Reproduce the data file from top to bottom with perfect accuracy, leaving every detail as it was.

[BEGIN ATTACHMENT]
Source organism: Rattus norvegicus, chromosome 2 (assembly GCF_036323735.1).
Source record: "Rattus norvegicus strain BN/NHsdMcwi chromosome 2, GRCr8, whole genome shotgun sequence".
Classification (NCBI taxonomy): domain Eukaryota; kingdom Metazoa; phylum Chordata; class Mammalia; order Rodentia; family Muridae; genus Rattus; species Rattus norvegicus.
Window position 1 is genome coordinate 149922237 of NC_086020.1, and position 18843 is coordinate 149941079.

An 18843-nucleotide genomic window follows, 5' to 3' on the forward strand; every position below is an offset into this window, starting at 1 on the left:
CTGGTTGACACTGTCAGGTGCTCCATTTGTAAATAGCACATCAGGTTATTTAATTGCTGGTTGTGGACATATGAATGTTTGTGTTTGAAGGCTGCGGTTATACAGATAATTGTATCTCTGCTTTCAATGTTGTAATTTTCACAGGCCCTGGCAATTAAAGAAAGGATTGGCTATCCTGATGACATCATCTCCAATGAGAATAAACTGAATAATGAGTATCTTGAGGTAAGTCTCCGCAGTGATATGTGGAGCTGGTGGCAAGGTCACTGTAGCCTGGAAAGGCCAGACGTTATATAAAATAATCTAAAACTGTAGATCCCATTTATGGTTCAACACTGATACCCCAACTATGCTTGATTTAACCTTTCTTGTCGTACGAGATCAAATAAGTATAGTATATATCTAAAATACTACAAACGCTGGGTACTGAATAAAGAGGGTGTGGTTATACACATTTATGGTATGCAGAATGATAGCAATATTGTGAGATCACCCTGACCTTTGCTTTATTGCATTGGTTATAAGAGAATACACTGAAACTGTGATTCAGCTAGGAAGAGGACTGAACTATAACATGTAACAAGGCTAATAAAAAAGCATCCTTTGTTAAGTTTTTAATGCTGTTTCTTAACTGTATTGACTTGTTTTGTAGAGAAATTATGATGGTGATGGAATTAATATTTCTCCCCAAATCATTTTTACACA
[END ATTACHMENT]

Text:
Source organism: Rattus norvegicus, chromosome 2 (assembly GCF_036323735.1).
Source record: "Rattus norvegicus strain BN/NHsdMcwi chromosome 2, GRCr8, whole genome shotgun sequence".
Classification (NCBI taxonomy): domain Eukaryota; kingdom Metazoa; phylum Chordata; class Mammalia; order Rodentia; family Muridae; genus Rattus; species Rattus norvegicus.
Window position 1 is genome coordinate 149922237 of NC_086020.1, and position 18843 is coordinate 149941079.

An 18843-nucleotide genomic window follows, 5' to 3' on the forward strand; every position below is an offset into this window, starting at 1 on the left:
CTGGTTGACACTGTCAGGTGCTCCATTTGTAAATAGCACATCAGGTTATTTAATTGCTGGTTGTGGACATATGAATGTTTGTGTTTGAAGGCTGCGGTTATACAGATAATTGTATCTCTGCTTTCAATGTTGTAATTTTCACAGGCCCTGGCAATTAAAGAAAGGATTGGCTATCCTGATGACATCATCTCCAATGAGAATAAACTGAATAATGAGTATCTTGAGGTAAGTCTCCGCAGTGATATGTGGAGCTGGTGGCAAGGTCACTGTAGCCTGGAAAGGCCAGACGTTATATAAAATAATCTAAAACTGTAGATCCCATTTATGGTTCAACACTGATACCCCAACTATGCTTGATTTAACCTTTCTTGTCGTACGAGATCAAATAAGTATAGTATATATCTAAAATACTACAAACGCTGGGTACTGAATAAAGAGGGTGTGGTTATACACATTTATGGTATGCAGAATGATAGCAATATTGTGAGATCACCCTGACCTTTGCTTTATTGCATTGGTTATAAGAGAATACACTGAAACTGTGATTCAGCTAGGAAGAGGACTGAACTATAACATGTAACAAGGCTAATAAAAAAGCATCCTTTGTTAAGTTTTTAATGCTGTTTCTTAACTGTATTGACTTGTTTTGTAGAGAAATTATGATGGTGATGGAATTAATATTTCTCCCCAAATCATTTTTACACA